The holiday originates from the Torah in the Book of Numbers Chapter 9 in the wake of Moses' announcement that the Passover sacrifice (Korban Pesach) can only be eaten on a specific date and only by those who are ritually pure. These caveats to performing the mitzvah sparked anger amongst people in the nation who had come in contact with the dead and were now considered impure and unable to bring the offering - 'We are unclean by the dead body of a man; wherefore are we to be kept back, so as not to bring the offering of HaShem in its appointed season among the children of Israel?' (Numbers 9:7).
God responds to the nation by declaring that anyone who is unable to bring the sacrifice – either due to ritual impurity or an inability to reach Jerusalem (the site of offering) during Passover – can instead make the sacrifice on the 14th of Iyar, a full month after Passover, and eat the paschal lamb with matzah and maror (bitter herbs). As it is written, 'If any man of you or of your generations shall be unclean by reason of a dead body, or be in a journey afar off, yet he shall keep the passover unto HaShem in the second month on the fourteenth day at dusk they shall keep it; they shall eat it with unleavened bread and bitter herbs.' (Numbers 9:10-11). The bringing of the Passover offering was considered so important that this is the only instance of a Torah commandment in which an official "make-up day" is established to ensure performance.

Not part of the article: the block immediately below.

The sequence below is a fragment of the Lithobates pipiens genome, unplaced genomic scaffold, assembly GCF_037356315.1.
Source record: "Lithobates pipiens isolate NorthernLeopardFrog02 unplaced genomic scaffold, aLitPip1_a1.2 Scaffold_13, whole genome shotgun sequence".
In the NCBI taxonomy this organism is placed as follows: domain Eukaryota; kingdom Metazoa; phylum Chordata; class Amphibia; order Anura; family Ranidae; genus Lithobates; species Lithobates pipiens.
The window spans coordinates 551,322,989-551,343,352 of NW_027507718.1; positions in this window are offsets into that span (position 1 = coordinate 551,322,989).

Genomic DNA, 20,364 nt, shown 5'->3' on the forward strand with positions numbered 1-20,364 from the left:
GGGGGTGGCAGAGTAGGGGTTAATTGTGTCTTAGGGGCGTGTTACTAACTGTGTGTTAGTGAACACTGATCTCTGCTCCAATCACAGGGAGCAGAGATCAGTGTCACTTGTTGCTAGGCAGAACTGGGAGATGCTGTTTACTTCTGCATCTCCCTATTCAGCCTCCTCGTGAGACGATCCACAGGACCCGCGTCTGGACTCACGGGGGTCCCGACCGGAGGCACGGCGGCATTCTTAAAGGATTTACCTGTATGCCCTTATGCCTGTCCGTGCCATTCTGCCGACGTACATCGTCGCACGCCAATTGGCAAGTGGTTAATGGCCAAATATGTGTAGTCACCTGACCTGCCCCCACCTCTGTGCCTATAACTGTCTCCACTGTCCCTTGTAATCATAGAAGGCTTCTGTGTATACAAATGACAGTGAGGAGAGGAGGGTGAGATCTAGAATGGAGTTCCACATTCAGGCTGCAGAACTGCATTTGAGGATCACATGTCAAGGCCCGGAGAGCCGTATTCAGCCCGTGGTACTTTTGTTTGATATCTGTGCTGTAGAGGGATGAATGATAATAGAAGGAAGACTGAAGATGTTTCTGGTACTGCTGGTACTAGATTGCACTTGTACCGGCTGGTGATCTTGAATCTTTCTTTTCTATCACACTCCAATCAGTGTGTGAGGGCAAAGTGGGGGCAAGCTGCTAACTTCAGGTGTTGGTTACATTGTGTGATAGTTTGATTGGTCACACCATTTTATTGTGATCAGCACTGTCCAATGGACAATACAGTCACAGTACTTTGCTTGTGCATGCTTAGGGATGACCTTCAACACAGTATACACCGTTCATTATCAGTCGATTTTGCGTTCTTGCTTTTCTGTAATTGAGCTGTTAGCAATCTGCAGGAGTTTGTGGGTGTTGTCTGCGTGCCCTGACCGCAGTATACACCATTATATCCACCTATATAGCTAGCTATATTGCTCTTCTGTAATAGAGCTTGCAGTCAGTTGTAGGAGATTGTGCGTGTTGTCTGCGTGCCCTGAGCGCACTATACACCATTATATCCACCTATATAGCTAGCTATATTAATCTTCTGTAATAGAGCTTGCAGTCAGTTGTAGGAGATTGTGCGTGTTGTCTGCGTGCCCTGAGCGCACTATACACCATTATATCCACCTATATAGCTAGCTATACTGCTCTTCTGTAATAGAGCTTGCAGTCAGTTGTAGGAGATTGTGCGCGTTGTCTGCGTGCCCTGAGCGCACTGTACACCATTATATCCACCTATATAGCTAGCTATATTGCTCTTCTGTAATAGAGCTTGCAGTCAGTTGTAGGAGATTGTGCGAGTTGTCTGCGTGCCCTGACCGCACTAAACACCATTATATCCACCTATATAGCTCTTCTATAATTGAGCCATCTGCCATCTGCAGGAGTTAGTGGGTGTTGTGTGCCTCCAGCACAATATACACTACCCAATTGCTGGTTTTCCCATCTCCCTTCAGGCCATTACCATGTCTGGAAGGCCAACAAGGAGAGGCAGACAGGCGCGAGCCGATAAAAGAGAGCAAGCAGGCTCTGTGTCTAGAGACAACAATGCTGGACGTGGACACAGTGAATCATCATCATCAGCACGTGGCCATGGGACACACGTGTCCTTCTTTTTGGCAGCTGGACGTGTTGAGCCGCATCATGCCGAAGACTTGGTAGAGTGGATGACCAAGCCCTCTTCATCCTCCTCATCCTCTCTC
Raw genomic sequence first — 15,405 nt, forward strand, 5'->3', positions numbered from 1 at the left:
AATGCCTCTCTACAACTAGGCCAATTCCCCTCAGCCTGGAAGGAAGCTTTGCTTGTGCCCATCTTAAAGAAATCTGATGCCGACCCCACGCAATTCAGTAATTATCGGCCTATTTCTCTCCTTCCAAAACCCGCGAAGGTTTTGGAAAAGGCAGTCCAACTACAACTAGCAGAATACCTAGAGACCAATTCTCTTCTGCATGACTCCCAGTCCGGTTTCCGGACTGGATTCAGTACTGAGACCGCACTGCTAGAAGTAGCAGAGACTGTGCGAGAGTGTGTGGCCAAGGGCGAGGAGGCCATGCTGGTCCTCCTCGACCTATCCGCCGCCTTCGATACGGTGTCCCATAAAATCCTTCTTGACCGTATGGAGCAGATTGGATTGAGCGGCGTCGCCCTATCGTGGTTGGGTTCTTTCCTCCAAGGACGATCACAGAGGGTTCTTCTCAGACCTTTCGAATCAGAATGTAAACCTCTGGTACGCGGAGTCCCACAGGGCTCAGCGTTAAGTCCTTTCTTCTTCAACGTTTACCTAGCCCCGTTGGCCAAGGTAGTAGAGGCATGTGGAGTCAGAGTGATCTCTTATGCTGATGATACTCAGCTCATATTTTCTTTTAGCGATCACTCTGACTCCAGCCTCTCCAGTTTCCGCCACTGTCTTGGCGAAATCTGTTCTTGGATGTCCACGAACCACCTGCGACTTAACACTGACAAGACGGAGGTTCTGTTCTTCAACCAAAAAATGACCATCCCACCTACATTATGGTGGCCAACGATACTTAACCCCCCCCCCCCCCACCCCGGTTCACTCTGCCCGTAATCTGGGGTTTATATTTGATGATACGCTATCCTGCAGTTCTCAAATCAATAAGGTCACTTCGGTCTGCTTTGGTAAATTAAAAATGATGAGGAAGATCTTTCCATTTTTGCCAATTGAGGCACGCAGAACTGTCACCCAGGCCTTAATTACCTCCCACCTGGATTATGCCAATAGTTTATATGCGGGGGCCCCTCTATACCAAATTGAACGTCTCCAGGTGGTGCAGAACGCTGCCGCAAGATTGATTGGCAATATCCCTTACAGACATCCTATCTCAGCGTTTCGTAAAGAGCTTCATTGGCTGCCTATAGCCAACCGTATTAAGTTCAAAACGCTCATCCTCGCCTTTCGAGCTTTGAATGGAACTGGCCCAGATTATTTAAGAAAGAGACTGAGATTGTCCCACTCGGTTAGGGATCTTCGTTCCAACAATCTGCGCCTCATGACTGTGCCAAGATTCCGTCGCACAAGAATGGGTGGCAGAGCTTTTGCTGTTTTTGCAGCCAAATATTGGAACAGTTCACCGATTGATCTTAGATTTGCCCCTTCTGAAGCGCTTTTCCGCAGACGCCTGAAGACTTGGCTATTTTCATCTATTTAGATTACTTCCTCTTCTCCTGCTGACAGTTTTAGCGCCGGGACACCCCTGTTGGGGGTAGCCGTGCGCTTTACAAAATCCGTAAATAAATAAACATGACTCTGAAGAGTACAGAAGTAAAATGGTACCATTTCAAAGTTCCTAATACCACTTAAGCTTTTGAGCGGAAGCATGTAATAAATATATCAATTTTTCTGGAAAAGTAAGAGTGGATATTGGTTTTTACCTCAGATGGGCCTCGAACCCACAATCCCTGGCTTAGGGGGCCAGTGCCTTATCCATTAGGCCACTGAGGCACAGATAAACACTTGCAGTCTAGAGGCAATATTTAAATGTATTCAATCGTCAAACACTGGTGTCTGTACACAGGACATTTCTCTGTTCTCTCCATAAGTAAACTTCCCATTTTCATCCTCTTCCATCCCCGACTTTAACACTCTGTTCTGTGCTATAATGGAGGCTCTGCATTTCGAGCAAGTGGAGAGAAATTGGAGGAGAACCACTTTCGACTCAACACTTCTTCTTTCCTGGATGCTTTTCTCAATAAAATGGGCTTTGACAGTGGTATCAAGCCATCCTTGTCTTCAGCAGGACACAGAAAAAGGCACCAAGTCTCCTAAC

Today, Pesach Sheni is celebrated only symbolically, as the practice of bringing sacrifices has been discontinued since the destruction of the Second Temple. Instead, it is now customary to eat a piece of matzah on the holiday while tachanun (a daily supplications prayer not recited on holidays) is omitted from the prayer service to commemorate the joyous occasion from ancient times.